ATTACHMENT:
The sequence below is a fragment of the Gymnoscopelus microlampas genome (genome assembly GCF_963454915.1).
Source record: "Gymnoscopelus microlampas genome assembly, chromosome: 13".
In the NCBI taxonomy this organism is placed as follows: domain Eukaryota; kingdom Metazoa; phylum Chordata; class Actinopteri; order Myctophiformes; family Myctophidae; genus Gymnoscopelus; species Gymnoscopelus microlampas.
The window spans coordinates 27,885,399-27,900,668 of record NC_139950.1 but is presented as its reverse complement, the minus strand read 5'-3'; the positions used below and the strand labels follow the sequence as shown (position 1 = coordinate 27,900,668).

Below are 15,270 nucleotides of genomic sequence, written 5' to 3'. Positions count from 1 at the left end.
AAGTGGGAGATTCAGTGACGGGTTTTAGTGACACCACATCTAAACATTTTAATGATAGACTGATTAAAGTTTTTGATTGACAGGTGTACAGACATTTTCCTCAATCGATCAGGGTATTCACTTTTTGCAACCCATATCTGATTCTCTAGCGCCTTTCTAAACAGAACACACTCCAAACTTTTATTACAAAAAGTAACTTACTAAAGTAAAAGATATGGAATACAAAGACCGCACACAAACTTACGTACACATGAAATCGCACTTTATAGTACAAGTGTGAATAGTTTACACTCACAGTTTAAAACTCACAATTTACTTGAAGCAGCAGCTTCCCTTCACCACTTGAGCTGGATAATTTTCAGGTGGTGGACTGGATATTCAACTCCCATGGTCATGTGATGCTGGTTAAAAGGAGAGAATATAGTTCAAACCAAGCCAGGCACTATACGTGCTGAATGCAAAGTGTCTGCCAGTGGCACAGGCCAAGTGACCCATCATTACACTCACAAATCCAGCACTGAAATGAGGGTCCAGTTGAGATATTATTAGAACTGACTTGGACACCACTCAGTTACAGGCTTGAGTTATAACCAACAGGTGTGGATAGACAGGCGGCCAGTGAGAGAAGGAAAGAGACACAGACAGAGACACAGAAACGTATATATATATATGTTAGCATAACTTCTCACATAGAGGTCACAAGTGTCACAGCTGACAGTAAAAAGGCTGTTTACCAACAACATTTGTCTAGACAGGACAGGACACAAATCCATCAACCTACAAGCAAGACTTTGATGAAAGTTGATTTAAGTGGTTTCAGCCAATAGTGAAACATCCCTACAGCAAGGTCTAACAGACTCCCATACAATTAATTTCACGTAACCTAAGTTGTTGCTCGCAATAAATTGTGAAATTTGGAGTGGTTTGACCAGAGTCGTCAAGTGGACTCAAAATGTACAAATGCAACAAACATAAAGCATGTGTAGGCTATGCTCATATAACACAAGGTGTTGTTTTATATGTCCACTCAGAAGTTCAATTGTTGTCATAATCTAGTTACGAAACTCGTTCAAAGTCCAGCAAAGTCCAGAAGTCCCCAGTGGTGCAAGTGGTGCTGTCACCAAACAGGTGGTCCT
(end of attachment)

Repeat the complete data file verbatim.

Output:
The sequence below is a fragment of the Gymnoscopelus microlampas genome (genome assembly GCF_963454915.1).
Source record: "Gymnoscopelus microlampas genome assembly, chromosome: 13".
In the NCBI taxonomy this organism is placed as follows: domain Eukaryota; kingdom Metazoa; phylum Chordata; class Actinopteri; order Myctophiformes; family Myctophidae; genus Gymnoscopelus; species Gymnoscopelus microlampas.
The window spans coordinates 27,885,399-27,900,668 of record NC_139950.1 but is presented as its reverse complement, the minus strand read 5'-3'; the positions used below and the strand labels follow the sequence as shown (position 1 = coordinate 27,900,668).

Below are 15,270 nucleotides of genomic sequence, written 5' to 3'. Positions count from 1 at the left end.
AAGTGGGAGATTCAGTGACGGGTTTTAGTGACACCACATCTAAACATTTTAATGATAGACTGATTAAAGTTTTTGATTGACAGGTGTACAGACATTTTCCTCAATCGATCAGGGTATTCACTTTTTGCAACCCATATCTGATTCTCTAGCGCCTTTCTAAACAGAACACACTCCAAACTTTTATTACAAAAAGTAACTTACTAAAGTAAAAGATATGGAATACAAAGACCGCACACAAACTTACGTACACATGAAATCGCACTTTATAGTACAAGTGTGAATAGTTTACACTCACAGTTTAAAACTCACAATTTACTTGAAGCAGCAGCTTCCCTTCACCACTTGAGCTGGATAATTTTCAGGTGGTGGACTGGATATTCAACTCCCATGGTCATGTGATGCTGGTTAAAAGGAGAGAATATAGTTCAAACCAAGCCAGGCACTATACGTGCTGAATGCAAAGTGTCTGCCAGTGGCACAGGCCAAGTGACCCATCATTACACTCACAAATCCAGCACTGAAATGAGGGTCCAGTTGAGATATTATTAGAACTGACTTGGACACCACTCAGTTACAGGCTTGAGTTATAACCAACAGGTGTGGATAGACAGGCGGCCAGTGAGAGAAGGAAAGAGACACAGACAGAGACACAGAAACGTATATATATATATGTTAGCATAACTTCTCACATAGAGGTCACAAGTGTCACAGCTGACAGTAAAAAGGCTGTTTACCAACAACATTTGTCTAGACAGGACAGGACACAAATCCATCAACCTACAAGCAAGACTTTGATGAAAGTTGATTTAAGTGGTTTCAGCCAATAGTGAAACATCCCTACAGCAAGGTCTAACAGACTCCCATACAATTAATTTCACGTAACCTAAGTTGTTGCTCGCAATAAATTGTGAAATTTGGAGTGGTTTGACCAGAGTCGTCAAGTGGACTCAAAATGTACAAATGCAACAAACATAAAGCATGTGTAGGCTATGCTCATATAACACAAGGTGTTGTTTTATATGTCCACTCAGAAGTTCAATTGTTGTCATAATCTAGTTACGAAACTCGTTCAAAGTCCAGCAAAGTCCAGAAGTCCCCAGTGGTGCAAGTGGTGCTGTCACCAAACAGGTGGTCCT